The Squad, originally nicknamed the Twelve Apostles, was a real life unit that were founded by Michael Collins in the run up to the War Of Independence. Their main goal was to counteract British Intelligence at this time, through means mostly focusing on assassinations. They did, as we term it in the play ‘the dirty work of a nation.’ Although they didn’t exclusively have twelve members, the Squad rotated membership and to this day, the full extent of Squad members isn’t entirely known.
It was a job, with a wage and many outsiders, men not fit for many other purposes, gravitated towards this assassination unit. While there weren’t any documented female members of the Squad, a lot of Collins central intelligence agents were women. And more so than their male counterparts of the time, they were written out of the subsequent history.
We came up with the idea when discussing Inglourious Basterds and the men-on-a-mission adventure movies that inspired it, and decided to write an Irish version of those stories. We found the perfect subject matter: an alternate secret history of the origins of Michael Collins’ infamous hit squad.
The codename of the squad itself, the name of our villain Francis Dashwood, and the fire-and-brimstone tone came from setting it at the foot of the Wicklow Mountains near the notorious Hellfire Club. We started working on it in a flurry of excitement back in 2009. It was a Western and a War yarn at once, a Commando comic on the stage. Countless movies and the untold tales of Irish history inspired it.
Thematically, we were interested in telling a story of people who were written out of subsequent Irish history. Particularly the women of the Rising and Cumann na mBan who subsequently had their roles downplayed. In the 1916 centenary year, writing a play about the fervor it created in people after the rebellion felt like an interesting take. People who wanted an important role.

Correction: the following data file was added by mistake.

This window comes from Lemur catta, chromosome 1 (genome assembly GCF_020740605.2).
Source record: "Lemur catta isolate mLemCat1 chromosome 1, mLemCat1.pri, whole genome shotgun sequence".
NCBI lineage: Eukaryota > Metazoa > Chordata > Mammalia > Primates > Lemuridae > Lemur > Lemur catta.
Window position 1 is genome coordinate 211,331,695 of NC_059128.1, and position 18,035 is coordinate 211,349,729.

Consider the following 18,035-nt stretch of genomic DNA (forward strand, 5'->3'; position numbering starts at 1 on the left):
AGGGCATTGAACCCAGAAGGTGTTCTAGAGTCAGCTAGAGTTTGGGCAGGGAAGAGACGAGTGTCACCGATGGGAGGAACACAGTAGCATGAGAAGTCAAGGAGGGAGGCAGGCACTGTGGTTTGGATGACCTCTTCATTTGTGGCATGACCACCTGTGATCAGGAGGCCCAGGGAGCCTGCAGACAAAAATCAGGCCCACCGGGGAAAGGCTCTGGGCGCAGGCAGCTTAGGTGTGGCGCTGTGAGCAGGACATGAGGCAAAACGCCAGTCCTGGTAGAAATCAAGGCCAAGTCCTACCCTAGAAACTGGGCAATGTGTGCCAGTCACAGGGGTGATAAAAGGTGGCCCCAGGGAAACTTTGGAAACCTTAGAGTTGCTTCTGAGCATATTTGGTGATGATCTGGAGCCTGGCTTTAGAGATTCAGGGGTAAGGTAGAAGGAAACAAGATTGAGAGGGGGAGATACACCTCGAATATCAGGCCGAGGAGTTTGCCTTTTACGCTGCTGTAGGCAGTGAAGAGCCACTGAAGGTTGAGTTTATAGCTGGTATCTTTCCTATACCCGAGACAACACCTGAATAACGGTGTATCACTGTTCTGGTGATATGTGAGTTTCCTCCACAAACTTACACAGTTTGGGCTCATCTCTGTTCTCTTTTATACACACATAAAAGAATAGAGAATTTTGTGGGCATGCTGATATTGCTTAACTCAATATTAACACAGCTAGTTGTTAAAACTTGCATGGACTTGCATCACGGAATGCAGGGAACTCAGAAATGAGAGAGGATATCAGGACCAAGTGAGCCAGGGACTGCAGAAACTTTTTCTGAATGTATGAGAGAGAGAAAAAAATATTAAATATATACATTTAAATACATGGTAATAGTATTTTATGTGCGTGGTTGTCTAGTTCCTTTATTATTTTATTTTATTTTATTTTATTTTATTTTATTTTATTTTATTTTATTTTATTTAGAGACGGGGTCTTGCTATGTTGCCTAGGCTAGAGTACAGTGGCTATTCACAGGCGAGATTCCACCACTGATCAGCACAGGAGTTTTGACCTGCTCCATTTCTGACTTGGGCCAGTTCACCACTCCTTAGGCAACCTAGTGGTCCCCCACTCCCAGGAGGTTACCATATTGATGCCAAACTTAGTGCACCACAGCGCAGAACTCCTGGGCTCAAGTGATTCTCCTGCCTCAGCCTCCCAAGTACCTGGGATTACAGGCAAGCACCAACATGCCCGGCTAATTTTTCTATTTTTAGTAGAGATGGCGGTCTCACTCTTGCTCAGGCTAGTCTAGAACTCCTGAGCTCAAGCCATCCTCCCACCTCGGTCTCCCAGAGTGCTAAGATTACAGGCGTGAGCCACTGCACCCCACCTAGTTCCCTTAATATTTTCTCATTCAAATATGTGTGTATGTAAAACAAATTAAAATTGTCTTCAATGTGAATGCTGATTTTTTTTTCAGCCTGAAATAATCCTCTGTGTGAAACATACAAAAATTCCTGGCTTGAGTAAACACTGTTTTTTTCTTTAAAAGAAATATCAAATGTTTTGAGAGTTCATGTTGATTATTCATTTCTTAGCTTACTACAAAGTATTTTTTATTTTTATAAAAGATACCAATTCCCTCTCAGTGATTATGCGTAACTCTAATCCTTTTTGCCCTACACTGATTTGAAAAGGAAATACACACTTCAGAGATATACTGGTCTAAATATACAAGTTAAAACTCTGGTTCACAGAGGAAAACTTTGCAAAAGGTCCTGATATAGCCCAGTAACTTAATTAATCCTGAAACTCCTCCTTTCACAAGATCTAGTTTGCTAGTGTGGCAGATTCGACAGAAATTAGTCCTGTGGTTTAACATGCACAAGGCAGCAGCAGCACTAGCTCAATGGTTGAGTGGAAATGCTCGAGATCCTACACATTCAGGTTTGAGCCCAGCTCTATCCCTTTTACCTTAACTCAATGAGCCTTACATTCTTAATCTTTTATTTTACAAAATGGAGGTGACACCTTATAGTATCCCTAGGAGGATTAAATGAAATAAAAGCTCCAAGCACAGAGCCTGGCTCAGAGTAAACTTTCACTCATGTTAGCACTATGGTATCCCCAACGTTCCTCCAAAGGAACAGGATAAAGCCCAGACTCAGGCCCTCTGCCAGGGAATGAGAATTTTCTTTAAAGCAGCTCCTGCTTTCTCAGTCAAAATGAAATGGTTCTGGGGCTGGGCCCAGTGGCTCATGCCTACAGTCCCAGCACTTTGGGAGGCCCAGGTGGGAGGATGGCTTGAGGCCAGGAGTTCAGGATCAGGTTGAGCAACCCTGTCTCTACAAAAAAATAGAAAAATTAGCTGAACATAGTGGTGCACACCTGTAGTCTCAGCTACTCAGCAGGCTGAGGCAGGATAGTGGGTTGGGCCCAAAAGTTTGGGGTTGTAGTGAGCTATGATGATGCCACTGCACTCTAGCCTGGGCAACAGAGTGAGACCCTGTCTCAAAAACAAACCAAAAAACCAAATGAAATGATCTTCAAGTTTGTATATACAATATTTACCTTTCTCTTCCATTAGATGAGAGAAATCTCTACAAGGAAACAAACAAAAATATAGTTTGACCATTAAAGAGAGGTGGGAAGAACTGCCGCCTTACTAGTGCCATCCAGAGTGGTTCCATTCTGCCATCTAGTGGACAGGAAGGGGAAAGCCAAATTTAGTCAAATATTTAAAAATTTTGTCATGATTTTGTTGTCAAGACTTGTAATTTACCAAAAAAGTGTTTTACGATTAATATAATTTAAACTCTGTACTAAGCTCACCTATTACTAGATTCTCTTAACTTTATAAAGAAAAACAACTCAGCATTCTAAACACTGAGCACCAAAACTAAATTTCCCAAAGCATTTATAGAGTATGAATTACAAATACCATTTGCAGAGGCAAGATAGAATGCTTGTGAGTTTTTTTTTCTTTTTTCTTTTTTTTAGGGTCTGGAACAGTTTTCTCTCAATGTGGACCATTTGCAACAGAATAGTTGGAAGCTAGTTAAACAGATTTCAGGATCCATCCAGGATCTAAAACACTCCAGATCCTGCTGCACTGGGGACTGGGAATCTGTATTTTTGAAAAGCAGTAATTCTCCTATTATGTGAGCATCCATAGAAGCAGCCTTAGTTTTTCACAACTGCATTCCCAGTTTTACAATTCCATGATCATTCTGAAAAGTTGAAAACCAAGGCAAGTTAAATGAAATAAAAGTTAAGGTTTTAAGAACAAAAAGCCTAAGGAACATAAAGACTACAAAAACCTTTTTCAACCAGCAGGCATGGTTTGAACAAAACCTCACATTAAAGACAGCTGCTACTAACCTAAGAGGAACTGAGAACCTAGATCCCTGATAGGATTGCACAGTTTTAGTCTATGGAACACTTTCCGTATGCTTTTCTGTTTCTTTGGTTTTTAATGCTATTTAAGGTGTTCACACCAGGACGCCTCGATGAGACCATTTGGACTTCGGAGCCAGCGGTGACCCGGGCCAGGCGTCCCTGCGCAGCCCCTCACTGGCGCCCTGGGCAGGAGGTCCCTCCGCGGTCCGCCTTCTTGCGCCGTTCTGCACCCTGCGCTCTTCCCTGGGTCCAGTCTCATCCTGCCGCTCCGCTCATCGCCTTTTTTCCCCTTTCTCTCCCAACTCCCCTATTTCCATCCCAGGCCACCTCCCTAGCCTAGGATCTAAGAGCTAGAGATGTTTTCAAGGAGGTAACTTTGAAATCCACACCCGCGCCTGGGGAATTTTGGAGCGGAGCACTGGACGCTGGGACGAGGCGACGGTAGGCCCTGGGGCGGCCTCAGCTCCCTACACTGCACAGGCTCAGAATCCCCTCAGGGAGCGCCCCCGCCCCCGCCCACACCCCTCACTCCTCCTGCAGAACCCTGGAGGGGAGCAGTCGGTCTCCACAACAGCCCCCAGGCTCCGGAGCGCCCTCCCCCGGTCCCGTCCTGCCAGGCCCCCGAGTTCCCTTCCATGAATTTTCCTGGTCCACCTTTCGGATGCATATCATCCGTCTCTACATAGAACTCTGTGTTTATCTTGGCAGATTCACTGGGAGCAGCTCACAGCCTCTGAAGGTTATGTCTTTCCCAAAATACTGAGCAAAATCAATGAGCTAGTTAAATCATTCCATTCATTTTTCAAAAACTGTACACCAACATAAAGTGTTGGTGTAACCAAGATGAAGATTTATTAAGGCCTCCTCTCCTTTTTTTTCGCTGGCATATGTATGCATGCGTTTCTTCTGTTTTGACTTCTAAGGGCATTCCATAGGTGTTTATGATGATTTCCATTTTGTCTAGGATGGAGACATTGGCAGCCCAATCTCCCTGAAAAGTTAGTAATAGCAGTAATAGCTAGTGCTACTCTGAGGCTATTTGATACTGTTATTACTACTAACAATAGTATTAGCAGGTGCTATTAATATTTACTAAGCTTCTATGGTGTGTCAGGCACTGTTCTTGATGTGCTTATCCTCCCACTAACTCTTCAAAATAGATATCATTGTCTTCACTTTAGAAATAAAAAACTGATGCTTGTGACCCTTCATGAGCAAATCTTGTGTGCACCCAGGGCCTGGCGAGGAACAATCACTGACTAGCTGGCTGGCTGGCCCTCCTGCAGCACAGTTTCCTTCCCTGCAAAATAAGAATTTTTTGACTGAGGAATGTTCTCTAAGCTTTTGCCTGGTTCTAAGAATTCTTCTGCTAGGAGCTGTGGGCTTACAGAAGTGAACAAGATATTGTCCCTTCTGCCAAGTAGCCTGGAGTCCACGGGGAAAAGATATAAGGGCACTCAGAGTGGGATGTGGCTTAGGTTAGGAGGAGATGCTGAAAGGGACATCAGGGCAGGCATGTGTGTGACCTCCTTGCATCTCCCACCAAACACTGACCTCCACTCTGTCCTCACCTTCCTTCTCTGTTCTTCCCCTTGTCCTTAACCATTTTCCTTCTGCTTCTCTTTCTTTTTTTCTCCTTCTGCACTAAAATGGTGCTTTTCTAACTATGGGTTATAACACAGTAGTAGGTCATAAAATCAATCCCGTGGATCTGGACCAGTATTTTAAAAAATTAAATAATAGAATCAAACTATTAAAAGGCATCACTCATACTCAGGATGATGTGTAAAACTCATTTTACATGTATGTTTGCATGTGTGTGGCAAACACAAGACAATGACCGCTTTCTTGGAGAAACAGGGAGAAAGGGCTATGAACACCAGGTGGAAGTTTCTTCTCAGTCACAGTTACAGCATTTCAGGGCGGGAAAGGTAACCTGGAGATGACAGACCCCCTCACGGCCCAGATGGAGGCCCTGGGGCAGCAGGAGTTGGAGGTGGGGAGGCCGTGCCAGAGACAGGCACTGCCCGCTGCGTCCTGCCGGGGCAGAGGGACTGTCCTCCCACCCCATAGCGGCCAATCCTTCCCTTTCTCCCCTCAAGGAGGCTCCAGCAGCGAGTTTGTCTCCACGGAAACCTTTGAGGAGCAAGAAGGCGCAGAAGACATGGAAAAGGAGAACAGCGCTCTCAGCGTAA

This is the idea behind Kathleen Sweeney as narrator. She’s giving a voice to the voiceless, people like herself who fought for an Ireland that turned on them. Betrayal, at its essence, is what drives this story and we didn’t have to stray too far from history to utilise that. Despite our cinematic influences, making it as a play has always felt like Sean O’Casey and Dion Boucicault having a conversation mediated by Bertolt Brecht. That was the ‘highbrow’ intention anyway. The main intention was a cracking night’s entertainment. We hope you get that.
After intermittently working on it over the years, we took the script for a spin in August 2013. We did our first work in progress performance at Little Deviations: Volume 1, directed by Philip Brennan.
All the potential of the piece was there. Thanks to Artlinks support we were able to get Ken Bourke on board to provide dramaturgy for the script and he helped us develop it throughout 2015 and into this year. Getting a talented director like Sarah Baxter and getting the brilliant cast we did was the cherry on top.
For Devious Theatre’s 10th birthday in 2016, not to mention the centenary of the 1916 Rising, it felt like the right production to do. It’s like one big mish mash of ten years of Devious Theatre in one show. It’s about a motley troupe, ill resourced and against the odds, trying to tell their stories during a tumultuous time in Irish history. Fitting enough.
Peter McGann & John Morton